Some jobs that New Jersey residents are more dangerous than others. It is perhaps true that one of the more thankless jobs to do in our state is road construction. Many drivers grimace when they see the telltale orange cones and barrels on the highway, even though it means an improvement to their taxpayer-funded roadway is imminent.
Merely having a work zone on a road doesn't lessen the need for drivers to get where they're going in a hurry. Many drivers still speed through construction zones, despite clearly marked signs telling them to slow down. This kind of behavior isn't just unnecessary, of course -- it's downright dangerous.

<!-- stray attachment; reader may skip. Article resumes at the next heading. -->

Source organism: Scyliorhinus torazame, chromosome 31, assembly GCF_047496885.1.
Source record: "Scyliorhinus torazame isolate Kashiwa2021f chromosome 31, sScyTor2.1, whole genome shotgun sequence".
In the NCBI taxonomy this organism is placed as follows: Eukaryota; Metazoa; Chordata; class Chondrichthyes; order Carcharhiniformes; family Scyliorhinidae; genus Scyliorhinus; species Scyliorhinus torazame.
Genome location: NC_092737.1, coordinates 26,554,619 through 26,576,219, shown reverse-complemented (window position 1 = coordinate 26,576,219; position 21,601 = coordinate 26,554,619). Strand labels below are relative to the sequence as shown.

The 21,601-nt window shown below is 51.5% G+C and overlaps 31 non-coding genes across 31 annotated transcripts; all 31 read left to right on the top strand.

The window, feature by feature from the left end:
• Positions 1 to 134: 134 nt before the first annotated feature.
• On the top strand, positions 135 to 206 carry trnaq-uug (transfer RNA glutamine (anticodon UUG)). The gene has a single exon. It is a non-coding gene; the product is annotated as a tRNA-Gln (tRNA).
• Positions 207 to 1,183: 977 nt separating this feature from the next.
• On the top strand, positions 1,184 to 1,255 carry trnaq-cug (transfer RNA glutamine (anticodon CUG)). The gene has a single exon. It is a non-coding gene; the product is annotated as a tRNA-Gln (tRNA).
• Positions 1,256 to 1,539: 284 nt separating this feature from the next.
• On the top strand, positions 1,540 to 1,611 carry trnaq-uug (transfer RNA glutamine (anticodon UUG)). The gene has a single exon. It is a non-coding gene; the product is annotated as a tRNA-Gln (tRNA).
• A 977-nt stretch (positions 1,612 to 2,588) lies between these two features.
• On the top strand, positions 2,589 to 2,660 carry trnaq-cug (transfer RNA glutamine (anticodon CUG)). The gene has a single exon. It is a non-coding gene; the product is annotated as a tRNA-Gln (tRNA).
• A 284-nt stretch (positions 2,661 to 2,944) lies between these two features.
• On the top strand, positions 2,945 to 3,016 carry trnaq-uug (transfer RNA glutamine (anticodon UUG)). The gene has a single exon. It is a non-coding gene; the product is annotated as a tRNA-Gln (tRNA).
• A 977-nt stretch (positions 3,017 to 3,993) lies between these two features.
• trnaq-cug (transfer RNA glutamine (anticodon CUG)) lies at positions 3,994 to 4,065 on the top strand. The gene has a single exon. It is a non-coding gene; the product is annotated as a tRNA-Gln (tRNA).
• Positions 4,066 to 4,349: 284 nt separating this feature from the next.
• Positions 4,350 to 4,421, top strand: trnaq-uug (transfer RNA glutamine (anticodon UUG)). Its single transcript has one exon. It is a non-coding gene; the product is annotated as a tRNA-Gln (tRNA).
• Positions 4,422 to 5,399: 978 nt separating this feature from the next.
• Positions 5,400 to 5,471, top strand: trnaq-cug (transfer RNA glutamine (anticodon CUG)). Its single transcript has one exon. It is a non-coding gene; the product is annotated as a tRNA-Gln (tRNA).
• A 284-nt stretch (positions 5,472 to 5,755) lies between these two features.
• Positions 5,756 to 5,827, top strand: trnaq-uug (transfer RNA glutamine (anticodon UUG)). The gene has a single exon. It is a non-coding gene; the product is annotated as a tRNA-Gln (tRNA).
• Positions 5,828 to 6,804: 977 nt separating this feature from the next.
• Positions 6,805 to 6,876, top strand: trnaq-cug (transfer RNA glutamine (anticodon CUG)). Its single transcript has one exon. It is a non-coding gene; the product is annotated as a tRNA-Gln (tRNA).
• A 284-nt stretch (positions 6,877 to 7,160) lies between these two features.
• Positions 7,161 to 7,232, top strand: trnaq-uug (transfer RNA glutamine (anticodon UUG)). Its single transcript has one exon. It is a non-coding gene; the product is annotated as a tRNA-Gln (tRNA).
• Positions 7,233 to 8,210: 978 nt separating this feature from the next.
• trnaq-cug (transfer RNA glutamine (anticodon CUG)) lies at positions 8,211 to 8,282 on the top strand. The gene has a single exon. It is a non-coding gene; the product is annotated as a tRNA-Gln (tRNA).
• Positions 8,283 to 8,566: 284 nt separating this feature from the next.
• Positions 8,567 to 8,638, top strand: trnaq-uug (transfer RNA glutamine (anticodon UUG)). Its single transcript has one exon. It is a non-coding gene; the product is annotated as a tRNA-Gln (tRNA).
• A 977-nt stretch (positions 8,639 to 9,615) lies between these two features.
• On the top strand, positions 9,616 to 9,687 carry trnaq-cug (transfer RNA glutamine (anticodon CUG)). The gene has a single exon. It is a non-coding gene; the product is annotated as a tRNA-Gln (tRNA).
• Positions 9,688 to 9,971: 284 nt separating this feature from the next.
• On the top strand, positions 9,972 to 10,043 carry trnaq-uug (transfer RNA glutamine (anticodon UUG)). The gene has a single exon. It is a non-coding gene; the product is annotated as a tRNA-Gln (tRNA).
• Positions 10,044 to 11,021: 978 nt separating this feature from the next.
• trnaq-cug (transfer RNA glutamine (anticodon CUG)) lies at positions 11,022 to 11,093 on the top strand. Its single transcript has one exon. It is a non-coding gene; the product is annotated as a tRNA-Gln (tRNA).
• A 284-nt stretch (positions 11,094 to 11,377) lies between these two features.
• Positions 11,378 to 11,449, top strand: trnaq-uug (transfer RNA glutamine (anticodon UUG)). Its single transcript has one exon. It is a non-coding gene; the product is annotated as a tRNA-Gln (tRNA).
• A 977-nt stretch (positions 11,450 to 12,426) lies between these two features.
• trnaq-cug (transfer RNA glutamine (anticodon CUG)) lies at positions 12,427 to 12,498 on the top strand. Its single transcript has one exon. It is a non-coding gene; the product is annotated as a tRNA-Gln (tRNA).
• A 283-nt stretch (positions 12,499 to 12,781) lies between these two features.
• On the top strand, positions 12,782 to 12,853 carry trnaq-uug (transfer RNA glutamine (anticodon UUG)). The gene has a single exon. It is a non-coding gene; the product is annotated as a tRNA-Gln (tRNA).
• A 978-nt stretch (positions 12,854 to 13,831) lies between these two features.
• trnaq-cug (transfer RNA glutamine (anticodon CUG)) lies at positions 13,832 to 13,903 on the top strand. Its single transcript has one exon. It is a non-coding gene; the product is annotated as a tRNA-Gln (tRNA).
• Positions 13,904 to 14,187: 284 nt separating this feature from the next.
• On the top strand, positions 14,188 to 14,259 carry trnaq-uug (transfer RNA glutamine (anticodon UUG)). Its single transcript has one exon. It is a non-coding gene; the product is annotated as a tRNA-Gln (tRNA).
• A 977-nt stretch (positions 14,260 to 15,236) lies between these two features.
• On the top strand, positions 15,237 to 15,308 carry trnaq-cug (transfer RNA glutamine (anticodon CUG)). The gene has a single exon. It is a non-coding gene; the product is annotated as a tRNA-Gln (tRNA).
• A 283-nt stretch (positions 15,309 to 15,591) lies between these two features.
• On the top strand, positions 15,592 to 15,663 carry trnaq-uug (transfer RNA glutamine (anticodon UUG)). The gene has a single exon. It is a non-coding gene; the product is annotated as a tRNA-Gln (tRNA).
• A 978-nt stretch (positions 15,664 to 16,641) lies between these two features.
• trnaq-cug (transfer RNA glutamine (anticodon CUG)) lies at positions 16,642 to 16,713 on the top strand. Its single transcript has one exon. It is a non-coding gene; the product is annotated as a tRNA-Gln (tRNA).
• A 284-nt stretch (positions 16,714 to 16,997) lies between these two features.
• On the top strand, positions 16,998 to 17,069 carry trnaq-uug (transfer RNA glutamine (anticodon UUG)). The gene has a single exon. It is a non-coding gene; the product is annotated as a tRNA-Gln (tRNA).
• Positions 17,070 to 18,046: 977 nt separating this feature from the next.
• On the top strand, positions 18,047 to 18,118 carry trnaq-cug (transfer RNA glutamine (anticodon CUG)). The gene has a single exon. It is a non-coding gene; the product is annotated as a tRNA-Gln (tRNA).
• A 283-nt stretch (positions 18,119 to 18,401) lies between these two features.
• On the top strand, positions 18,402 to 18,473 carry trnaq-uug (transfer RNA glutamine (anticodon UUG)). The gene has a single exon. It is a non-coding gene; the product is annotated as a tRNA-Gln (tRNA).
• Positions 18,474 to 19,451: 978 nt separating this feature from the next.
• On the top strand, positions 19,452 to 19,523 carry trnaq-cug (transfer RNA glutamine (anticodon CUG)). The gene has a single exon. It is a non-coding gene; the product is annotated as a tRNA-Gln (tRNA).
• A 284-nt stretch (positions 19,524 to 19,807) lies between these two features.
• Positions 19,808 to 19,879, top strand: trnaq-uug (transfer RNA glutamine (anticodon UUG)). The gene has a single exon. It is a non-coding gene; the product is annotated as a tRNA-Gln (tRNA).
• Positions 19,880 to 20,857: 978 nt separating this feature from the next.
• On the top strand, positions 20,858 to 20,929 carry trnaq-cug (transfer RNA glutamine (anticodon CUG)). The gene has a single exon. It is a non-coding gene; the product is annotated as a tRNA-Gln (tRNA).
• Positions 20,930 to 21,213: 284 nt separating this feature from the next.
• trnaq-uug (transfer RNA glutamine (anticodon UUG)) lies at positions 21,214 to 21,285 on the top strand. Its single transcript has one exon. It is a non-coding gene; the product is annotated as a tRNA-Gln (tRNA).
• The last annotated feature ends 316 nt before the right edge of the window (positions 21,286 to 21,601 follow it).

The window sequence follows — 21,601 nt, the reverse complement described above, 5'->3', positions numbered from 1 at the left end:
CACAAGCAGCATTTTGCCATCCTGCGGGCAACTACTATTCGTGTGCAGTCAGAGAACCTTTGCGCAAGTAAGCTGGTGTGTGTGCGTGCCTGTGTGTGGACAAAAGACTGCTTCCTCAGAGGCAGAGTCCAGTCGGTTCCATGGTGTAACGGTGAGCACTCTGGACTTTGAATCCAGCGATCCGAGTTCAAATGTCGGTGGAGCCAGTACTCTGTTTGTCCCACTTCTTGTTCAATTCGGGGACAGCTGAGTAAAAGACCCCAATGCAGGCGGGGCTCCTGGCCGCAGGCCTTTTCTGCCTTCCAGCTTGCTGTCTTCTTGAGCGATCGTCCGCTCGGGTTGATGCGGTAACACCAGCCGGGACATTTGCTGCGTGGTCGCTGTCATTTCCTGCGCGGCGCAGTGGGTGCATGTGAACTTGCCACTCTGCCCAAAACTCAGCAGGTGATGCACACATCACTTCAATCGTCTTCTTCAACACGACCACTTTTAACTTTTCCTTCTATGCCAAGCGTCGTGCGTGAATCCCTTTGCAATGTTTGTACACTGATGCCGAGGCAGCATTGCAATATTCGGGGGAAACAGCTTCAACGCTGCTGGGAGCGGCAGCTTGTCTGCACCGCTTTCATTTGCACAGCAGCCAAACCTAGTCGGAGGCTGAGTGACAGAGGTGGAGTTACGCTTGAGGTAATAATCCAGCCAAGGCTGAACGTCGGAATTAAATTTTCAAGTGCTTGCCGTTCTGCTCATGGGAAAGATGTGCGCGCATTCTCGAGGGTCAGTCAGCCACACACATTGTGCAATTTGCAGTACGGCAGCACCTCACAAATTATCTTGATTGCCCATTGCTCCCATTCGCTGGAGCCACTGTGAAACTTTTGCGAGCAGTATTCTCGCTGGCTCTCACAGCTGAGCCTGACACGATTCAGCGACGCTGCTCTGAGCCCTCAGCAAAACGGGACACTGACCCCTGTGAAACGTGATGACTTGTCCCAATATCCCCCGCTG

Many highway construction workers are hurt in job site accidents every year as a result of motor vehicle crashes that take place. According to the National Highway Traffic Safety Administration, there were 32,000 people injured in construction zone crashes in 2012, and 609 people were killed.
As it turns out, most of the injuries and fatalities are on the part of vehicle drivers or their passengers. Only 130 of the 609 people killed were road construction workers.
Of course, that is still 130 fatalities too many. Nobody working on a highway crew should be the victim of a preventable accident. As such, highway construction workers -- and any other workers -- who are the victims of accidents on the job deserve to be compensated for their medical bills, lost wages, and pain and suffering as a result of the trauma that they experience.
Source: Fleet Owner, "Finding ways to reduce highway work zone crashes," Sean Kilcarr, April 8, 2014